Objective: The high prevalence of smoking and cognitive deficits in schizophrenia patients is well known, but findings regarding the association between the two are contradictory, and longitudinal studies are lacking. The authors sought to examine the multi-cross-sectional association between smoking behavior and performance in specific cognitive domains and the longitudinal association between change in smoking behavior and change in cognitive functioning in a large prospective study.
Method: The authors conducted a cohort study of patients with nonaffective psychosis (N=1,094), their siblings (N=1,047), and healthy control subjects (N=579). At baseline and at 3- and 6-year follow-ups, smoking behavior was assessed with the Composite International Diagnostic Interview and cognitive functioning with a test battery. Multivariate linear mixed-effects regression analyses were conducted to assess associations between smoking and cognitive domains while adjusting for variation in demographic factors, psychopathology, medication, and substance use. Bonferroni correction for multiple testing was applied.
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The participant will reconstruct the relationship between smoking behavior and specific cognitive domains in patients with psychosis relative to siblings and healthy control subjects.
This program is designed for all psychiatrists in clinical practice, residents in Graduate Medical Education programs, medical students interested in psychiatry, and other physicians who wish to advance their current knowledge of clinical medicine.
Duration: 1 hour
Begin Date: November 1, 2018
End Date: October 31, 2020
In order to earn CME credit, subscribers should read through the material presented in the article. After reading the article, complete the quiz and submit your evaluation and study hours (up to 1 AMA PRA Category 1 Credit™). A score of 60% or higher is required to receive credit.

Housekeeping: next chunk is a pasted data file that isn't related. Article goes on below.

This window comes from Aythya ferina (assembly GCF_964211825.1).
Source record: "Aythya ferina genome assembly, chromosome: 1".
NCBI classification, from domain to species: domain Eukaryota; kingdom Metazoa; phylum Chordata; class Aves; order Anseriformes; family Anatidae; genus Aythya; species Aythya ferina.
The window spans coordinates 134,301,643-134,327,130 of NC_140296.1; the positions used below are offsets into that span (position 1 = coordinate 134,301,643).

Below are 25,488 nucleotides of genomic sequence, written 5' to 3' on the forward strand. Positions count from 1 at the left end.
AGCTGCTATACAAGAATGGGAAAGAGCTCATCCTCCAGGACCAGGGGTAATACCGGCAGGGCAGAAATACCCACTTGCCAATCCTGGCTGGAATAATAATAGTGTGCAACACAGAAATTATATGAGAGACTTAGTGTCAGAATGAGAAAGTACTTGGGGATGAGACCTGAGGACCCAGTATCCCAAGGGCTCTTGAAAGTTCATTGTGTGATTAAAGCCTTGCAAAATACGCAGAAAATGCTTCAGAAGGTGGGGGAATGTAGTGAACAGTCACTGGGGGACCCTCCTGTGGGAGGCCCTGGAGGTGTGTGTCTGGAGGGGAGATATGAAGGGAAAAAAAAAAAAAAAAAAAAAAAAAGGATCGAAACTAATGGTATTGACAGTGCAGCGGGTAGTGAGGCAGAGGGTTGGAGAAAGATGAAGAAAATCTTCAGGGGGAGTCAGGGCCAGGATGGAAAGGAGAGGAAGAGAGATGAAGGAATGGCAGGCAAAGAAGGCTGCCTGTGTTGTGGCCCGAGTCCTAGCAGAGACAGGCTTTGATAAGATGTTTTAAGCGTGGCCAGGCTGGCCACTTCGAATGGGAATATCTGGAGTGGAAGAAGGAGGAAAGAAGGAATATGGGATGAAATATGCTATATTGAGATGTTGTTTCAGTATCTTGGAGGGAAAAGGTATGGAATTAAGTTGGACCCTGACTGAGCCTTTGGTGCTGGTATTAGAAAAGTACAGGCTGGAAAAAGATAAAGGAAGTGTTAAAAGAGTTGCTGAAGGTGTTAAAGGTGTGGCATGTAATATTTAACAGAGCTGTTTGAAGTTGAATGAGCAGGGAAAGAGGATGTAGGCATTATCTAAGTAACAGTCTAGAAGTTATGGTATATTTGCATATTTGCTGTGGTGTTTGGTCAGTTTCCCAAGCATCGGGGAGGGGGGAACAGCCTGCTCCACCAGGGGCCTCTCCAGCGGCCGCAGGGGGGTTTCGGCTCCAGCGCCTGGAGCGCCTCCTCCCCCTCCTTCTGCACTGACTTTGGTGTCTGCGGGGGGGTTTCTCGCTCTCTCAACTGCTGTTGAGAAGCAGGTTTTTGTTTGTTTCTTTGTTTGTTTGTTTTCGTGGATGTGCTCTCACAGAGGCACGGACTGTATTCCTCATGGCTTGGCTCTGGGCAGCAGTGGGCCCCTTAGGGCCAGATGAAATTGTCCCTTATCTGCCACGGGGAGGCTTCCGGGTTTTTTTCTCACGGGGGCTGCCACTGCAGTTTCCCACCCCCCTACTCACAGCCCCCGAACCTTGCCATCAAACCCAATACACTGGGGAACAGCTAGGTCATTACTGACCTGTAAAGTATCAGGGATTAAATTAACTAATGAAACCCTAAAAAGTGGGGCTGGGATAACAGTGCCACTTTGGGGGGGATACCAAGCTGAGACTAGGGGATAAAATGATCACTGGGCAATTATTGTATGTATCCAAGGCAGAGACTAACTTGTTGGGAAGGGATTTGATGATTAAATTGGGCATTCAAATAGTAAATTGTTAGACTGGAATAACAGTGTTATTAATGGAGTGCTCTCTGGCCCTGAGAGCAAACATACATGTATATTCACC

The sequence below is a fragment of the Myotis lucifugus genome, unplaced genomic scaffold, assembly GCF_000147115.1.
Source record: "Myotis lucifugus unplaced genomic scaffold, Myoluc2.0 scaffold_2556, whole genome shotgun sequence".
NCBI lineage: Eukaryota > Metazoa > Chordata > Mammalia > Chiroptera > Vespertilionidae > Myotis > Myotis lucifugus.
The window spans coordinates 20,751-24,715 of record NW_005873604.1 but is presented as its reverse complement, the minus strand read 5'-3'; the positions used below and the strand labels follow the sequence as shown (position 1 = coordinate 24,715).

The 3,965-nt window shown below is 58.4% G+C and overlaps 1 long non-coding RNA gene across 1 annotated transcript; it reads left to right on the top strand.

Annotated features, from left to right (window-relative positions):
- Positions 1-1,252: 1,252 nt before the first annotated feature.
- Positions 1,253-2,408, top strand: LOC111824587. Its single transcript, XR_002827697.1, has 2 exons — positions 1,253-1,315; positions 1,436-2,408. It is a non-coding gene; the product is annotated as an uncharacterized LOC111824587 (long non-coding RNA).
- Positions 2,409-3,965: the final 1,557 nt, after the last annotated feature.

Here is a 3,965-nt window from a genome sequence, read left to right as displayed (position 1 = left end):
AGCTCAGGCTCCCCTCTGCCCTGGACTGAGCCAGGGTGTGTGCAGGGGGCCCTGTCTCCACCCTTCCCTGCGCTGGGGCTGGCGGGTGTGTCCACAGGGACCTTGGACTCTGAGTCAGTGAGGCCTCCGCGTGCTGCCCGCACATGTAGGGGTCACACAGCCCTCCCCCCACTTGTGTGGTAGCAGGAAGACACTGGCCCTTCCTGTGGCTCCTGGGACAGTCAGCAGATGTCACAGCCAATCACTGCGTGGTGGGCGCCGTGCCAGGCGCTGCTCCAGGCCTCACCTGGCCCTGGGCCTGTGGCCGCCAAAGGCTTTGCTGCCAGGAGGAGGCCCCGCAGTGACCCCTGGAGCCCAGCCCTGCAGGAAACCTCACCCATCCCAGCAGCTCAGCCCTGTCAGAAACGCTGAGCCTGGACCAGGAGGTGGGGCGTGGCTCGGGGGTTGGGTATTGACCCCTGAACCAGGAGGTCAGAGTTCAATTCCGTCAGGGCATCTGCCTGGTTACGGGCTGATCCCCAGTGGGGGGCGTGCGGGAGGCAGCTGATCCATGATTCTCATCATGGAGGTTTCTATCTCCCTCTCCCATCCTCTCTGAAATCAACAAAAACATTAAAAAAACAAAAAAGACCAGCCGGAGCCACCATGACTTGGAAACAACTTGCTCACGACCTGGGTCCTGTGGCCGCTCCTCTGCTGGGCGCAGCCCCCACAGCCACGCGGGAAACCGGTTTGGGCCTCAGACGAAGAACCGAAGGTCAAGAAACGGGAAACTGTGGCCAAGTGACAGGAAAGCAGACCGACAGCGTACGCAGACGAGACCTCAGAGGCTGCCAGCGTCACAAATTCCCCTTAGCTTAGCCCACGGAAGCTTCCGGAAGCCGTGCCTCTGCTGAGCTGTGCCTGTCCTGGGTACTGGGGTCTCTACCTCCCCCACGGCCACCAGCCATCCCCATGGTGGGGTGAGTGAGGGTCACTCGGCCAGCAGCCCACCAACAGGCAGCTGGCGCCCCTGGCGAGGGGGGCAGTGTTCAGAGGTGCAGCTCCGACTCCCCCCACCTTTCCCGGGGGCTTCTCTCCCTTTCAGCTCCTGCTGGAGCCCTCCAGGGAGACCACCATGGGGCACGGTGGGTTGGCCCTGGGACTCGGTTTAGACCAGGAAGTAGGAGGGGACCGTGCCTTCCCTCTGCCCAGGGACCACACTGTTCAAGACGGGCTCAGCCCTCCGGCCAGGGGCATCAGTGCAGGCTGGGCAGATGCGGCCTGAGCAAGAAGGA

The American Psychiatric Association (APA) is accredited by the Accreditation Council for Continuing Medical Education (ACCME) to provide continuing medical education for physicians.
The APA designates this journal-based CME activity for a maximum of 1 AMA PRA Category 1 Credit™. Physicians should claim only the credit commensurate with the extent of their participation in the activity.
Title: Association Between Smoking Behavior and Cognitive Functioning in Patients With Psychosis, Siblings, and Healthy Control Subjects: Results From a Prospective 6-Year Follow-Up Study
Authors: Jentien M. Vermeulen, M.D., Frederike Schirmbeck, Ph.D., Matthijs Blankers, Ph.D., Mirjam van Tricht, Ph.D., Richard Bruggeman, M.D., Ph.D., Wim van den Brink, M.D., Ph.D., Lieuwe de Haan, M.D., Ph.D.
Affiliations: From the Department of Psychiatry and the Amsterdam Institute for Addiction Research, Academic Medical Center, University of Amsterdam, Amsterdam (J.M.V., F.S., M.B., M.v.T., W.v.d.B., L.d.H.); Arkin Mental Health Care, Amsterdam (M.B., L.d.H.); the Department of Psychiatry, Rob Giel Research Center, University Medical Center Groningen, University of Groningen, Groningen, the Netherlands (R.B.); and the Trimbos Institute, Netherlands Institute of Mental Health and Addiction, Utrecht, the Netherlands (M.B.).
Disclosures: Dr. van den Brink has received speaking fees from Eli Lilly, Indivior, Lundbeck, and Pfizer, and he has served as a consultant for BioProject, D&A Pharma, Indivior, Kinnov, Lundbeck, Mundipharma, Novartis, and Opiant Pharmaceuticals. The other authors report no financial relationships with commercial interests.
Discussion of unapproved or investigational use of products*: No.
*APA policy requires disclosure by CME authors of unapproved or investigational use of products discussed in CME programs. Off-label use of medications by individual physicians is permitted and common. Decisions about off-label use can be guided by scientific literature and clinical experience.
Robert Freedman, M.D. (Editor-in-Chief, AJP); Susan K. Schultz, M.D. (Deputy Editor, AJP); Michael D. Roy (Editorial Director, AJP); Michael A. Pogachar (Online Content Manager, Journals).
Dr. Schultz has received research support from the Alzheimer’s Disease Cooperative Study for projects conducted in partnership with Toyama Chemical Company and in partnership with Eli Lilly and Company. Dr. Freedman, Mr. Roy, and Mr. Pogachar report no financial relationships with commercial interests.
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